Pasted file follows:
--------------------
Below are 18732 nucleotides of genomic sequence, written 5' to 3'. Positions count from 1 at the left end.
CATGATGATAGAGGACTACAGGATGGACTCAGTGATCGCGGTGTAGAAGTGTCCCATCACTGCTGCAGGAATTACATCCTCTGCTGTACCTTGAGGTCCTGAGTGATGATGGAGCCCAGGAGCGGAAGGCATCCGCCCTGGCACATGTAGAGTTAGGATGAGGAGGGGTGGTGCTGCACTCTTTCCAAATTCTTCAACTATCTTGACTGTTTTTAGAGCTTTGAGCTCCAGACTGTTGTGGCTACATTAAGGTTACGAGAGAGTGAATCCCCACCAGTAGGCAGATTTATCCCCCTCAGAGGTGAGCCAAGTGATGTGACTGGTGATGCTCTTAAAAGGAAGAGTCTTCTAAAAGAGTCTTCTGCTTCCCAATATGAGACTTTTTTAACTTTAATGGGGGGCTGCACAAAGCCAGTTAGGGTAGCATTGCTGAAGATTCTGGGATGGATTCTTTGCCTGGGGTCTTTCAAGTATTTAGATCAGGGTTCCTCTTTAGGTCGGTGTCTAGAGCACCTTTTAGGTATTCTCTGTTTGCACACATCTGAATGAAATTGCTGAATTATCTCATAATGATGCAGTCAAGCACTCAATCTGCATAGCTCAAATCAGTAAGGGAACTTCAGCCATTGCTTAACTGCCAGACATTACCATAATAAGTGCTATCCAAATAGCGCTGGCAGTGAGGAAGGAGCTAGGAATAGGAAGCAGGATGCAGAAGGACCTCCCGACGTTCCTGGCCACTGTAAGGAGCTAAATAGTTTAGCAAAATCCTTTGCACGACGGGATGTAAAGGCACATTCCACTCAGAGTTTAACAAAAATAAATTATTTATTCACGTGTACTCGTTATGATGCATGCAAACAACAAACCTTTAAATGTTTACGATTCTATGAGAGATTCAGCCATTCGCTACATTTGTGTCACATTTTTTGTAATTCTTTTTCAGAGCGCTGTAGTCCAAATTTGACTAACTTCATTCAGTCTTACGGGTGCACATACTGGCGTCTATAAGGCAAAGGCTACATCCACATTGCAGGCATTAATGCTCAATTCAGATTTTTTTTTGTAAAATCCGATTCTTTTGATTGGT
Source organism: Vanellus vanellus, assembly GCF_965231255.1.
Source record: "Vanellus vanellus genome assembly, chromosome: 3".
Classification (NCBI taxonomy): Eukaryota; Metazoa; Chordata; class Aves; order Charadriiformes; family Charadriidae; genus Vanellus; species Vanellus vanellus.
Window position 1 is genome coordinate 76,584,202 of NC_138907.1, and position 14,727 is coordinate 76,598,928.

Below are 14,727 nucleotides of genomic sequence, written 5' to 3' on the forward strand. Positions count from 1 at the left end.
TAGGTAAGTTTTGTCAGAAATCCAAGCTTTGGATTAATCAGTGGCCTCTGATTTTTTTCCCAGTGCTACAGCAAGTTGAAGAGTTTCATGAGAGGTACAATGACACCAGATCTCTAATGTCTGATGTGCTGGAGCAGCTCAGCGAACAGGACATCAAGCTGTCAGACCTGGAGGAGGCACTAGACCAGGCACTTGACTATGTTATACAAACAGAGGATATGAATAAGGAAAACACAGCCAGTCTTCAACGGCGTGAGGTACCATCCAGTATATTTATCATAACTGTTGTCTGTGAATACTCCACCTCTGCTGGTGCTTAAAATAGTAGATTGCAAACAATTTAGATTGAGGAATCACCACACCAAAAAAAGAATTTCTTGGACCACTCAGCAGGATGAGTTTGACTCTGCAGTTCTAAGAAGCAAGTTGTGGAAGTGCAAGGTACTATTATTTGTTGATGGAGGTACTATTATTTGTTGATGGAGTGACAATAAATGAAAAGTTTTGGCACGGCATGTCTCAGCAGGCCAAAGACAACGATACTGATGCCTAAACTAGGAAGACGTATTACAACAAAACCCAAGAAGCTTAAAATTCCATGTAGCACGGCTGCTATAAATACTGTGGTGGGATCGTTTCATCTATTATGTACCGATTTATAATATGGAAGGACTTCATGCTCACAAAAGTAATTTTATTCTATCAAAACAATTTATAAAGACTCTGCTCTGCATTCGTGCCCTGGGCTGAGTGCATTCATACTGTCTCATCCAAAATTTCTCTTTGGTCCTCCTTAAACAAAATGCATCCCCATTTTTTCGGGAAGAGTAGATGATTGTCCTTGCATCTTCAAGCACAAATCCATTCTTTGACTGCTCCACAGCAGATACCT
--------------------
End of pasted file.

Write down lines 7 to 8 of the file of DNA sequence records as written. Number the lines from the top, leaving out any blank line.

Below are 14,727 nucleotides of genomic sequence, written 5' to 3' on the forward strand. Positions count from 1 at the left end.
TAGGTAAGTTTTGTCAGAAATCCAAGCTTTGGATTAATCAGTGGCCTCTGATTTTTTTCCCAGTGCTACAGCAAGTTGAAGAGTTTCATGAGAGGTACAATGACACCAGATCTCTAATGTCTGATGTGCTGGAGCAGCTCAGCGAACAGGACATCAAGCTGTCAGACCTGGAGGAGGCACTAGACCAGGCACTTGACTATGTTATACAAACAGAGGATATGAATAAGGAAAACACAGCCAGTCTTCAACGGCGTGAGGTACCATCCAGTATATTTATCATAACTGTTGTCTGTGAATACTCCACCTCTGCTGGTGCTTAAAATAGTAGATTGCAAACAATTTAGATTGAGGAATCACCACACCAAAAAAAGAATTTCTTGGACCACTCAGCAGGATGAGTTTGACTCTGCAGTTCTAAGAAGCAAGTTGTGGAAGTGCAAGGTACTATTATTTGTTGATGGAGGTACTATTATTTGTTGATGGAGTGACAATAAATGAAAAGTTTTGGCACGGCATGTCTCAGCAGGCCAAAGACAACGATACTGATGCCTAAACTAGGAAGACGTATTACAACAAAACCCAAGAAGCTTAAAATTCCATGTAGCACGGCTGCTATAAATACTGTGGTGGGATCGTTTCATCTATTATGTACCGATTTATAATATGGAAGGACTTCATGCTCACAAAAGTAATTTTATTCTATCAAAACAATTTATAAAGACTCTGCTCTGCATTCGTGCCCTGGGCTGAGTGCATTCATACTGTCTCATCCAAAATTTCTCTTTGGTCCTCCTTAAACAAAATGCATCCCCATTTTTTCGGGAAGAGTAGATGATTGTCCTTGCATCTTCAAGCACAAATCCATTCTTTGACTGCTCCACAGCAGATACCT